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7 months ago

What ethical and legal action can you take when you are forced to bribe? by Robin Singh

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law will always

law will always question, “Why didn’t you stop or say no on the face of it”? But humans and cultures differ in a multicultural environment, and it is not easy to say no on the face of it. However, it may be an operations person or a compliance officer who knows that “ignorance of the law is not an excuse” and will be held against that standard and prosecuted with that objective in mind. The bottom line is that ethics does not always jive with the law. No matter the training that compliance people might conduct, when you are caught up in a practical situation, more often than not, the pressures will not allow you to make an immediate correct decision. Certain thoughts would always come to mind, such as the pressure that, “Mr. X is an important vendor to my company. Mr. X is in good terms with my boss. What will my superiors think if I reject this ‘gift’?” These are the exact aspects of the Fraud Triangle (i.e., pressure, opportunity, and rationalization). Together, these three components lead to fraudulent workplace behavior. However, I see it as the same question as “Can someone be killed without intent?” The answer is yes. Imagine a pedestrian crossing a street. A hot coffee spills on a driver, and the distracted driver does not notice the traffic signal and hits the poor pedestrian. I know it would be considered a host of things, including negligence, but not intent. So what are the ethical steps one can take, and are only operations people responsible for facing the brunt of it? Well, I believe no. The second line of defense is risk management and compliance is the third line of defense, and both are equally responsible. This brings us to an aspect of how can people be trained, role play, etc. to help employees safeguard themselves from such situations? It’s easier to say no to a parallel person or a junior employee; however, it’s not easy to say no to an ambassador, or a person very This article appears with permission from the Society of Corporate Compliance & Ethics. Call +1 952 933 4977 or 888 277 4977 with reprint requests. ethikos January/February 2018 3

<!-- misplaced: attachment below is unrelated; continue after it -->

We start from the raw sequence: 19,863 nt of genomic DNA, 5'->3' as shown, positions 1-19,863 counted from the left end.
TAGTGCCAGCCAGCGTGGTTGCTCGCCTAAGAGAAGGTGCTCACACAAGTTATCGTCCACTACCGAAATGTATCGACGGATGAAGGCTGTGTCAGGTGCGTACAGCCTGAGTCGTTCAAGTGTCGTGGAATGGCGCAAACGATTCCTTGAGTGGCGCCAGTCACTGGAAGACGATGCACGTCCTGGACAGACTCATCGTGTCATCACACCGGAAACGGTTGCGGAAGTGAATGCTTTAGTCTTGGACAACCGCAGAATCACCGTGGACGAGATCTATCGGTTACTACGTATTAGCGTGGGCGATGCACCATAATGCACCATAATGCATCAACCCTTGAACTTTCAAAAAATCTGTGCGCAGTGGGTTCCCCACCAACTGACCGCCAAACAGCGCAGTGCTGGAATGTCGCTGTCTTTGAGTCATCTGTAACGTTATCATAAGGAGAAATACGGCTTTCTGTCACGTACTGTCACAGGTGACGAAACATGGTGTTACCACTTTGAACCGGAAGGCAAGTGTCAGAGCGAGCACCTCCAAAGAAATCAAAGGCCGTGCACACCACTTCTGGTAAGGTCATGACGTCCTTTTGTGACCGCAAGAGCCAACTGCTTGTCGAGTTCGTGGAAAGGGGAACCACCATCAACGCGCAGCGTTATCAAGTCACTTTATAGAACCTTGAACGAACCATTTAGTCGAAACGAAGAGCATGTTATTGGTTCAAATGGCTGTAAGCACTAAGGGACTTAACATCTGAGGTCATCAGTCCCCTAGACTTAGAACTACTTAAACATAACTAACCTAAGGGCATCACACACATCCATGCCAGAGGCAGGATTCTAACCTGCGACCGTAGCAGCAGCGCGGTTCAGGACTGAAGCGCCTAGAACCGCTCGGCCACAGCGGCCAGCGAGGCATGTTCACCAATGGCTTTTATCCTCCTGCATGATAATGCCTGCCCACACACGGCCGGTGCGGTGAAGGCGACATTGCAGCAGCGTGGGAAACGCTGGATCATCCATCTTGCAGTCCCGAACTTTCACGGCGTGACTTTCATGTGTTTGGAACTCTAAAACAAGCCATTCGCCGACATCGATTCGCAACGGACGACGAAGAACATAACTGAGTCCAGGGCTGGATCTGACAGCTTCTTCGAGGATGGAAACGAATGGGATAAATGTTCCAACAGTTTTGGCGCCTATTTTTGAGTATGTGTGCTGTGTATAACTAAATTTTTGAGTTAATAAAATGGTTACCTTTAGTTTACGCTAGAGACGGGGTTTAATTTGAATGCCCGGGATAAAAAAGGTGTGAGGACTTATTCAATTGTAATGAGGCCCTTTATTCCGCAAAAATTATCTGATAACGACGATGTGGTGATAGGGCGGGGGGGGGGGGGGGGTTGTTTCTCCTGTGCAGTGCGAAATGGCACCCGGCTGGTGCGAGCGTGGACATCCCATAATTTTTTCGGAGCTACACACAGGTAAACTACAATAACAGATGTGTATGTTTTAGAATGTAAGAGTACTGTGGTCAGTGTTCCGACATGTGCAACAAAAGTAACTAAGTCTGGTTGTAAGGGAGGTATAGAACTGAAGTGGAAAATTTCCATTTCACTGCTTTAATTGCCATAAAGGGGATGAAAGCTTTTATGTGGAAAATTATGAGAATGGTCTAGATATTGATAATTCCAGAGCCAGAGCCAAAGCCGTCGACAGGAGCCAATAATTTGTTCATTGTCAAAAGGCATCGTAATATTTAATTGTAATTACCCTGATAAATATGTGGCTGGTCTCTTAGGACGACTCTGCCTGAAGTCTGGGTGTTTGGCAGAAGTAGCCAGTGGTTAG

high in stature and, at the end of the day, that person will have nothing to do with you either. But a framework can be put in place by the Compliance function to safeguard in situations of ethical dilemmas. Now, bear in mind that this is different from being forced or asking someone to do something in response to a gift (or bribe)—an innocent mind. On the other hand, if someone is trying to force you, there is something that can help more than law and that is courage to report. Most of the compliance trainings fail to build courage/open lines of commutation to report, and thus people—the first line of defense—get caught up under a paramount pressure of the unknown. Not everyone has the courage to be a whistleblower and take on corporations by filing a case with government authorities. Again that courage is an aspect which requires a cumulative training from HR and Compliance to report, to help people build an understanding that they can report, and that tone at the top is just not another word in the standard of conduct, as it was in Enron’s case. However, the other part of this article concentrates on the visible aspect of bribery, that is, if someone is faced with an intentional bribe, what can a courageous employee do? Anti-bribing laws in the U.S. In general, statutes such as federal prosecutions of public corruption under the Hobbs Act (enacted 1934), the mail and wire fraud statutes (enacted 1872), the honest services fraud provision, the Travel Act (enacted 1961), and the Racketeer Influenced and Corrupt Organizations Act (RICO) (enacted 1970), all codified under Title 18 of the United States Code, were never set out to prosecute official corruption; each has been interpreted to provide a means to do so. Over due course of time, the federal official bribery and gratuity statute, 18 U.S.C. § 201 (enacted 1962), the Foreign Corrupt Practices Act (FCPA) (enacted 1977), and the federal program bribery statute, 18 U.S.C. § 666 (enacted 1984) directly address public corruption. All of the aforementioned statutes differ in: •§ their jurisdictional elements, •§ the mens rea (intent) that they require (e.g., a quid pro quo or a nexus), •§ the species of official actions that are cognizable, and •§ whether or not non-public official defendants can be prosecuted. Specifically, the federal official bribery and gratuity statute defines that whoever indirectly or directly offers an item of value (usually money) to a public official with the intent of influencing their actions will be required to pay a fine. The fine as an amount is three times more than the value of the item offered as a bribe. Or, the offender (recipient and offeror) will receive up to a 15-year prison sentence. Depending on the case, the punishment could include both the fine and the prison sentence. The recipient of the bribe, who is usually a public official, will also be dismissed from his/her role as a public official and will 4 January/February 2018 ethikos This article appears with permission from the Society of Corporate Compliance & Ethics. Call +1 952 933 4977 or 888 277 4977 with reprint requests.

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